If you’ve spent much time scouring the Internet for news about the Republican presidential campaign, you’ve probably run across the work of Gage Skidmore.
Skidmore’s high-quality photographs of Mitt Romney, Paul Ryan, Ron Paul, Rick Santorum, and their compadres have appeared on hundreds if not thousands of sites, including those of The Atlantic, The World, Tech President, and MSNBC.
It’s not just the quality of his work that has made Skidmore so popular. It’s that he posts all of his photos to Flickr under a Creative Commons license, making them available free of charge as long as he’s credited. The license he chose even allows for commercial use, although he has sometimes been paid for the use of his photos. I discovered him when searching for free photos for my own blog, Media Nation, and have used his pictures on a number of occasions.
As it turns out, Skidmore is a 19-year-old student at Glendale Community College in Phoenix and a freelance graphic designer. A Ron Paul supporter, he began photographing politicians when he was living in Terre Haute, Indiana, attending events held by Rand Paul during his successful 2010 Senate run in Kentucky. Skidmore also showed up at stops on the presidential campaign trail in order to see Ron Paul and took photos of other prominent Republicans while he was there.
Skidmore doesn’t know how many times his photos have been used. Some version of a Gage Skidmore photo credit appears over 1 million times online, and looking up his name on Google Blogsearch yields about 40,000 results. That makes him the political equivalent of David Shankbone, the nom de photo of a Wall Street lawyer whose free celebrity photos have appeared in venues such as The New Yorker and Vanity Fair. Skidmore told me his Flickr account has been viewed nearly 1.2 million times.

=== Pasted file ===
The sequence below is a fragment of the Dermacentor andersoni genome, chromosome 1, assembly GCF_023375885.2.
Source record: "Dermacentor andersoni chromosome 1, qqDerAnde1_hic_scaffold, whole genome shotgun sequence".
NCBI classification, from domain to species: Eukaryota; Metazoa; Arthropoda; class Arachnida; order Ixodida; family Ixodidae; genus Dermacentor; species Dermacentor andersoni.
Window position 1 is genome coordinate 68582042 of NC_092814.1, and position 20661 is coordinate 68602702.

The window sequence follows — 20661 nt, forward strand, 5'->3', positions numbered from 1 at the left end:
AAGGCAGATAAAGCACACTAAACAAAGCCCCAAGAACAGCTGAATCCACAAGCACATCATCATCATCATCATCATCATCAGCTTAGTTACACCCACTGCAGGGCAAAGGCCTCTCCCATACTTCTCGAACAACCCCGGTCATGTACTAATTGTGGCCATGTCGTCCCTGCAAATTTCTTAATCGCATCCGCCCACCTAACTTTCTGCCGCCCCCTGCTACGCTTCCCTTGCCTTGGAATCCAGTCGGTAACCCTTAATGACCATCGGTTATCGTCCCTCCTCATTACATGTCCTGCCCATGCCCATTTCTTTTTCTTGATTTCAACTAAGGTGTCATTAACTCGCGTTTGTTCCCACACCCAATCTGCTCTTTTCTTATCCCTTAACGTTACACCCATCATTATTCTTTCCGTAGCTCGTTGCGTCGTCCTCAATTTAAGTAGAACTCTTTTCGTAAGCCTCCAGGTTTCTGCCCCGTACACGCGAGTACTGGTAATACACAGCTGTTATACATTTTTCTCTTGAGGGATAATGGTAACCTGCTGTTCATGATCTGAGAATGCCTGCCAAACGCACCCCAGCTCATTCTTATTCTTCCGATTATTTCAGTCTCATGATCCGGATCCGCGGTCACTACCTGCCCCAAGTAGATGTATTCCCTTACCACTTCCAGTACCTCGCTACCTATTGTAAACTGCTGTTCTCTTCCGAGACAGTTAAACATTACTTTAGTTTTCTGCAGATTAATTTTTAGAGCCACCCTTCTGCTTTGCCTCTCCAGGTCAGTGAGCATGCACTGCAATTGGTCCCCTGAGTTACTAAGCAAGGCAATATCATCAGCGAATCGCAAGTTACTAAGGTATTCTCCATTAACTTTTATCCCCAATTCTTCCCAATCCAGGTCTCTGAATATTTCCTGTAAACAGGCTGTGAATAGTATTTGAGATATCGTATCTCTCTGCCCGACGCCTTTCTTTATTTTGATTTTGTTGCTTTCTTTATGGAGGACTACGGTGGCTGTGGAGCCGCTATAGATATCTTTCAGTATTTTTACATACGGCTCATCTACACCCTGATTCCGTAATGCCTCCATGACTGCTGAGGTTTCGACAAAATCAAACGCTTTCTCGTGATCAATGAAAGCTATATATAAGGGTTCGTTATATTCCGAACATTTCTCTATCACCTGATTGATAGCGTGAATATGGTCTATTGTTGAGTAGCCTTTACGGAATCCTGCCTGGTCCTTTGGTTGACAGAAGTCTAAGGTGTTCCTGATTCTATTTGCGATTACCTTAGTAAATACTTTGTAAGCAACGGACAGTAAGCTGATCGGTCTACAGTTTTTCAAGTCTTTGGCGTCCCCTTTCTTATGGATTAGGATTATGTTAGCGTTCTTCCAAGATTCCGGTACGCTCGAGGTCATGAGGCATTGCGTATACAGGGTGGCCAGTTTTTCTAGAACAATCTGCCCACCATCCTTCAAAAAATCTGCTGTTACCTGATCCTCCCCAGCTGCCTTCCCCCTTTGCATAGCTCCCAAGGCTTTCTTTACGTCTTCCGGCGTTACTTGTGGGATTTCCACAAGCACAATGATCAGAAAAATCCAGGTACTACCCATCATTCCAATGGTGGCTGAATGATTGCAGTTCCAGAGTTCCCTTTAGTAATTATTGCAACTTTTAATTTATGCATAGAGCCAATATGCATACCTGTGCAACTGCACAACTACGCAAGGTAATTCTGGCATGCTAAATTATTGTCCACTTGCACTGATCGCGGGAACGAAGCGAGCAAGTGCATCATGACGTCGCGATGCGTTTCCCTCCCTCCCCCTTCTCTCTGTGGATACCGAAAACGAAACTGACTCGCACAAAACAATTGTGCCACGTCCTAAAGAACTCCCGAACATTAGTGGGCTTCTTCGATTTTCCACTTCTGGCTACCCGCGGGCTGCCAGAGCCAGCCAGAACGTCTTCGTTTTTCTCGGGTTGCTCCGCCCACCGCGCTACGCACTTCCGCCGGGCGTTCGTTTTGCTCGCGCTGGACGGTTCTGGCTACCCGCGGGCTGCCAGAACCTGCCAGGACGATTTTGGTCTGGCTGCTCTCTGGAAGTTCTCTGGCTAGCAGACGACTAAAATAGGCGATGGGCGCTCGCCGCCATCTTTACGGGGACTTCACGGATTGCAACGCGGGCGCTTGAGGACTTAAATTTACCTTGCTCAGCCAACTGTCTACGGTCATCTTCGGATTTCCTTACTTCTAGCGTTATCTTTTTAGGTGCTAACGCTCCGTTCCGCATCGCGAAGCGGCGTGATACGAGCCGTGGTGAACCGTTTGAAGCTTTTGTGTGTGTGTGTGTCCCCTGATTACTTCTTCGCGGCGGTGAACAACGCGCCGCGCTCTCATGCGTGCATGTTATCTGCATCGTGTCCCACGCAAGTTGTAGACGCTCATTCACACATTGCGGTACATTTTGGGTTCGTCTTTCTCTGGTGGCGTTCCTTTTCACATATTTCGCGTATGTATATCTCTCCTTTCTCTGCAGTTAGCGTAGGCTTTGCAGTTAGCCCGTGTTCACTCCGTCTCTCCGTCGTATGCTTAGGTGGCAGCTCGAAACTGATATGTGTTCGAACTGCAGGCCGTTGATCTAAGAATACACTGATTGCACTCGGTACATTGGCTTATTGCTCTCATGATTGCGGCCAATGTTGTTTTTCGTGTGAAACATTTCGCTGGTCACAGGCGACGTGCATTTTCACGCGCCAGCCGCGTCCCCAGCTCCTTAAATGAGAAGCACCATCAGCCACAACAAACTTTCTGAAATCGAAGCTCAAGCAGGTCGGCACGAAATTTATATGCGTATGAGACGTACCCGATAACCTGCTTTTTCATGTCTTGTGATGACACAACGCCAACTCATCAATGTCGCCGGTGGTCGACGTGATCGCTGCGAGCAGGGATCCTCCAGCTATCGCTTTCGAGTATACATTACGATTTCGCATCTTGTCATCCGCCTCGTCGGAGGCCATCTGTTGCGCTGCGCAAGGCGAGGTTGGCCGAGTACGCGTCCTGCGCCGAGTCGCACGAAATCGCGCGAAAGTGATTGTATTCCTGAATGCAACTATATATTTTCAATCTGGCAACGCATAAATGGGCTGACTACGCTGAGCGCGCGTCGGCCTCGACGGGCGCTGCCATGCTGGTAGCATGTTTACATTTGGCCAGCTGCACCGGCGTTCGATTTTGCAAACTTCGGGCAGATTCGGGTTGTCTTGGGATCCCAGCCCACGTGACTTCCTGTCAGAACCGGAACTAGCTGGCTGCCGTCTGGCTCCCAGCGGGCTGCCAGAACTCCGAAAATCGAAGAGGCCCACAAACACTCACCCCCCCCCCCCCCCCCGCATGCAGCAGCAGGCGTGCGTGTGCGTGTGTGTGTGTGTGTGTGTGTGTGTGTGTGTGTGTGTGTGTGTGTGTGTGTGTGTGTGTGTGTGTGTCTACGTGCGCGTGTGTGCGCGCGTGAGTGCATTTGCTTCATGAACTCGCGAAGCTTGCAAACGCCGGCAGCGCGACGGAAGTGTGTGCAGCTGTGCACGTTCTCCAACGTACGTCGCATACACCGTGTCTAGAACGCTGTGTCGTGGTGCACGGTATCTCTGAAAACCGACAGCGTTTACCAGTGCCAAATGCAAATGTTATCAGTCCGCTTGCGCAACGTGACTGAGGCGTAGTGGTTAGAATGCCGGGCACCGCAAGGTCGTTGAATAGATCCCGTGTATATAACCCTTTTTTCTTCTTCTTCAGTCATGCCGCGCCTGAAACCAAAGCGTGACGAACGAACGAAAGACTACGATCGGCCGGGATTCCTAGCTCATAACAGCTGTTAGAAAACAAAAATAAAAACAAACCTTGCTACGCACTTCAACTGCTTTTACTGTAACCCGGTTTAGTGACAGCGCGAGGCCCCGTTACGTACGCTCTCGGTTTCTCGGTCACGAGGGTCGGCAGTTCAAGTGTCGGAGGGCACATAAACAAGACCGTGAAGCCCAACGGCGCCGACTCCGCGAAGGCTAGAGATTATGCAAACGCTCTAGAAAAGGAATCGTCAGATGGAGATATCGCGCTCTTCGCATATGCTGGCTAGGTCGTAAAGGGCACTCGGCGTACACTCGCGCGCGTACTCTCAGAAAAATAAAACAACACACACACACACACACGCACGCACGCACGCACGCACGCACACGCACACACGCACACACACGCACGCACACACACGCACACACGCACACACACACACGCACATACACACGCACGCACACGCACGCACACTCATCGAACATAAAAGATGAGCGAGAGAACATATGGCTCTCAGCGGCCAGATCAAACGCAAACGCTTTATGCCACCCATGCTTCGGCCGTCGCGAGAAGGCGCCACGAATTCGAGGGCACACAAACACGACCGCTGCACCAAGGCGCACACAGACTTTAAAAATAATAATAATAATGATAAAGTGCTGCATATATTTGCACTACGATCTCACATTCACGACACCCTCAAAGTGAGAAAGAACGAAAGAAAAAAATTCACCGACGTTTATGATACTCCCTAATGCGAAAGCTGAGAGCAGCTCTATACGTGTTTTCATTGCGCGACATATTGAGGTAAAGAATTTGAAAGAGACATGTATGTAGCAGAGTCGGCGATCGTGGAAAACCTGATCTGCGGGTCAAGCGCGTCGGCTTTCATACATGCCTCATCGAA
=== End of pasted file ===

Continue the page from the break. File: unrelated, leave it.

(He also photographs comic-book conventions, and has attended Comic-Con the past six years.)
Skidmore is a paradigmatic example of the pro-am media ecosystem fostered by the Internet — a professional-level photographer without the means or the interest to become part of the traditional journalistic system, but who is nevertheless making a name for himself through the quality and quantity of his work.
I interviewed him by email last week, and have lightly edited our conversation.
I have only photographed a majority of the presidential candidates because Ron Paul was attending the conference that I was attending, whether it be CPAC [the Conservative Political Action Conference] or the Values Voters Summit. And it really helped to have photographed them before the presidential race began. For example, at CPAC in February 2011, Rick Santorum, Michele Bachmann, Rick Perry, and the like were still mostly unknown, and thus there was a lack of very many free-to-use photos.
My focus has never really been to cover the presidential race, but really only what I would enjoy seeing photos of, and enjoy attending events to take the photos, and what was convenient for me to attend.
Dan Kennedy is an assistant professor of journalism at Northeastern University and a panelist on Beat the Press, a weekly media program on WGBH-TV Boston. His blog, Media Nation, is online at www.dankennedy.net. His book on the New Haven Independent and other community news sites, The Wired City, will be published by the University of Massachusetts Press in 2013.